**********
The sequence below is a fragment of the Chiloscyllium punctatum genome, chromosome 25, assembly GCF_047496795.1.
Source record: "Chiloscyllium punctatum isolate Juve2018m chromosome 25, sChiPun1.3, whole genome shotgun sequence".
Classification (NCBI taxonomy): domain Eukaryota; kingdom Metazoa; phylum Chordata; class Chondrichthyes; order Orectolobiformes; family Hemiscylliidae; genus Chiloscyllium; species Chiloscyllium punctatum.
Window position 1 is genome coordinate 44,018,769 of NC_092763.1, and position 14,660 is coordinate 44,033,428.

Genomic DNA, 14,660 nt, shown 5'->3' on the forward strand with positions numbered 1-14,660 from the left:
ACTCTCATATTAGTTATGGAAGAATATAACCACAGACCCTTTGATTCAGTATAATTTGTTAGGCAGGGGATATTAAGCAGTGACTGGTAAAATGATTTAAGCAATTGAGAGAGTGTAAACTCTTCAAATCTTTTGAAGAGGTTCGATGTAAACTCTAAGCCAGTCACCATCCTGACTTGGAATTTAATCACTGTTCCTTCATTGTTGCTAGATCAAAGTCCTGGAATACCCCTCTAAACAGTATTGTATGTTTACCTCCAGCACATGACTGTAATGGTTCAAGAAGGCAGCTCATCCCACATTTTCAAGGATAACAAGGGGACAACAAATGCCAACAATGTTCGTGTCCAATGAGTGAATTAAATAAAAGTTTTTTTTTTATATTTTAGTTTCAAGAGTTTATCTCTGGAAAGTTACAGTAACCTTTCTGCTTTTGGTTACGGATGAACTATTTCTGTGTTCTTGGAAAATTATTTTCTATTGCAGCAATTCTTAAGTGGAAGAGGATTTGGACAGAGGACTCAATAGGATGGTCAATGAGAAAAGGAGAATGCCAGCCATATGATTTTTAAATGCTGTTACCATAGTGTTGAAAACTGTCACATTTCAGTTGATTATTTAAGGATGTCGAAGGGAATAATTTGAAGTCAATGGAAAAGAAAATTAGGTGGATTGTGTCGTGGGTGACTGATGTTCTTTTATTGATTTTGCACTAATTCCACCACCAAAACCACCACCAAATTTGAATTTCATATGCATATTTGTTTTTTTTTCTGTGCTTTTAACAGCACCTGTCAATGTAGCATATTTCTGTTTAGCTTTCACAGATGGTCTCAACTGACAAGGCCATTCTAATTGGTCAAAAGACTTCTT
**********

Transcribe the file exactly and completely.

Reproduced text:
The sequence below is a fragment of the Chiloscyllium punctatum genome, chromosome 25, assembly GCF_047496795.1.
Source record: "Chiloscyllium punctatum isolate Juve2018m chromosome 25, sChiPun1.3, whole genome shotgun sequence".
Classification (NCBI taxonomy): domain Eukaryota; kingdom Metazoa; phylum Chordata; class Chondrichthyes; order Orectolobiformes; family Hemiscylliidae; genus Chiloscyllium; species Chiloscyllium punctatum.
Window position 1 is genome coordinate 44,018,769 of NC_092763.1, and position 14,660 is coordinate 44,033,428.

Genomic DNA, 14,660 nt, shown 5'->3' on the forward strand with positions numbered 1-14,660 from the left:
ACTCTCATATTAGTTATGGAAGAATATAACCACAGACCCTTTGATTCAGTATAATTTGTTAGGCAGGGGATATTAAGCAGTGACTGGTAAAATGATTTAAGCAATTGAGAGAGTGTAAACTCTTCAAATCTTTTGAAGAGGTTCGATGTAAACTCTAAGCCAGTCACCATCCTGACTTGGAATTTAATCACTGTTCCTTCATTGTTGCTAGATCAAAGTCCTGGAATACCCCTCTAAACAGTATTGTATGTTTACCTCCAGCACATGACTGTAATGGTTCAAGAAGGCAGCTCATCCCACATTTTCAAGGATAACAAGGGGACAACAAATGCCAACAATGTTCGTGTCCAATGAGTGAATTAAATAAAAGTTTTTTTTTTATATTTTAGTTTCAAGAGTTTATCTCTGGAAAGTTACAGTAACCTTTCTGCTTTTGGTTACGGATGAACTATTTCTGTGTTCTTGGAAAATTATTTTCTATTGCAGCAATTCTTAAGTGGAAGAGGATTTGGACAGAGGACTCAATAGGATGGTCAATGAGAAAAGGAGAATGCCAGCCATATGATTTTTAAATGCTGTTACCATAGTGTTGAAAACTGTCACATTTCAGTTGATTATTTAAGGATGTCGAAGGGAATAATTTGAAGTCAATGGAAAAGAAAATTAGGTGGATTGTGTCGTGGGTGACTGATGTTCTTTTATTGATTTTGCACTAATTCCACCACCAAAACCACCACCAAATTTGAATTTCATATGCATATTTGTTTTTTTTTCTGTGCTTTTAACAGCACCTGTCAATGTAGCATATTTCTGTTTAGCTTTCACAGATGGTCTCAACTGACAAGGCCATTCTAATTGGTCAAAAGACTTCTT